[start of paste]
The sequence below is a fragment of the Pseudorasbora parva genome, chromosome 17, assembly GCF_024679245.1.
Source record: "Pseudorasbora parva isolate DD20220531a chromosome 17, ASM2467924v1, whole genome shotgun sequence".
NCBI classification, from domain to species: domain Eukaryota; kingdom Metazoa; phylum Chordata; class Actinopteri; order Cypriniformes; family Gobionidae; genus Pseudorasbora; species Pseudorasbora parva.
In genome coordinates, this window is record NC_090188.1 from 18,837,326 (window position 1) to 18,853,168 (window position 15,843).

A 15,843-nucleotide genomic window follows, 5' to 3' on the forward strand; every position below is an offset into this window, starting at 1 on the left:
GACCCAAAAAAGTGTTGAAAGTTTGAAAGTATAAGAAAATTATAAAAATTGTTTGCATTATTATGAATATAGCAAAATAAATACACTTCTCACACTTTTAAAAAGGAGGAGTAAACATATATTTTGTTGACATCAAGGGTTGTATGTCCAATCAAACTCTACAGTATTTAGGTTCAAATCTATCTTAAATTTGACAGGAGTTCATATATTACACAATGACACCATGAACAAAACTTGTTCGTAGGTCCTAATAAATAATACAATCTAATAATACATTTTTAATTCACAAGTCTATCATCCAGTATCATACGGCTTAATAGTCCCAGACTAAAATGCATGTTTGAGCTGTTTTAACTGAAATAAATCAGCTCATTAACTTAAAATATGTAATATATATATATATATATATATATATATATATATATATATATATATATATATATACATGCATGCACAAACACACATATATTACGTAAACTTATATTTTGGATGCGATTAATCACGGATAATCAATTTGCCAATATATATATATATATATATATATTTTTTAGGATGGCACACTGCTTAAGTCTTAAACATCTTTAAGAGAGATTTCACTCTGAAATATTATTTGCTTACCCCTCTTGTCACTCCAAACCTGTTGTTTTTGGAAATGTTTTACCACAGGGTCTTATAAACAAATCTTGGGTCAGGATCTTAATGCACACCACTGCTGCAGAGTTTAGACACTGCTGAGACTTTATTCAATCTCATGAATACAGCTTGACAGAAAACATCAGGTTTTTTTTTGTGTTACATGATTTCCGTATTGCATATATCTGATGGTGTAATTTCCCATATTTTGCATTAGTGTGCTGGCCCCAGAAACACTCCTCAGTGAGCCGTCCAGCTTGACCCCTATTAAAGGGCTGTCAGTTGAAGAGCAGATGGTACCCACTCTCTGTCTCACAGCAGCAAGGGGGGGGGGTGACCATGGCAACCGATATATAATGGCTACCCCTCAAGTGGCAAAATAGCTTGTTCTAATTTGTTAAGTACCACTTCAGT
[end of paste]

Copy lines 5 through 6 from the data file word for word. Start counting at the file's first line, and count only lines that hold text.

A 15,843-nucleotide genomic window follows, 5' to 3' on the forward strand; every position below is an offset into this window, starting at 1 on the left:
GACCCAAAAAAGTGTTGAAAGTTTGAAAGTATAAGAAAATTATAAAAATTGTTTGCATTATTATGAATATAGCAAAATAAATACACTTCTCACACTTTTAAAAAGGAGGAGTAAACATATATTTTGTTGACATCAAGGGTTGTATGTCCAATCAAACTCTACAGTATTTAGGTTCAAATCTATCTTAAATTTGACAGGAGTTCATATATTACACAATGACACCATGAACAAAACTTGTTCGTAGGTCCTAATAAATAATACAATCTAATAATACATTTTTAATTCACAAGTCTATCATCCAGTATCATACGGCTTAATAGTCCCAGACTAAAATGCATGTTTGAGCTGTTTTAACTGAAATAAATCAGCTCATTAACTTAAAATATGTAATATATATATATATATATATATATATATATATATATATATATATATATATATATACATGCATGCACAAACACACATATATTACGTAAACTTATATTTTGGATGCGATTAATCACGGATAATCAATTTGCCAATATATATATATATATATATATATTTTTTAGGATGGCACACTGCTTAAGTCTTAAACATCTTTAAGAGAGATTTCACTCTGAAATATTATTTGCTTACCCCTCTTGTCACTCCAAACCTGTTGTTTTTGGAAATGTTTTACCACAGGGTCTTATAAACAAATCTTGGGTCAGGATCTTAATGCACACCACTGCTGCAGAGTTTAGACACTGCTGAGACTTTATTCAATCTCATGAATACAGCTTGACAGAAAACATCAGGTTTTTTTTTGTGTTACATGATTTCCGTATTGCATATATCTGATGGTGTAATTTCCCATATTTTGCATTAGTGTGCTGGCCCCAGAAACACTCCTCAGTGAGCCGTCCAGCTTGACCCCTATTAAAGGGCTGTCAGTTGAAGAGCAGATGGTACCCACTCTCTGTCTCACAGCAGCAAGGGGGGGGGGTGACCATGGCAACCGATATATAATGGCTACCCCTCAAGTGGCAAAATAGCTTGTTCTAATTTGTTAAGTACCACTTCAGT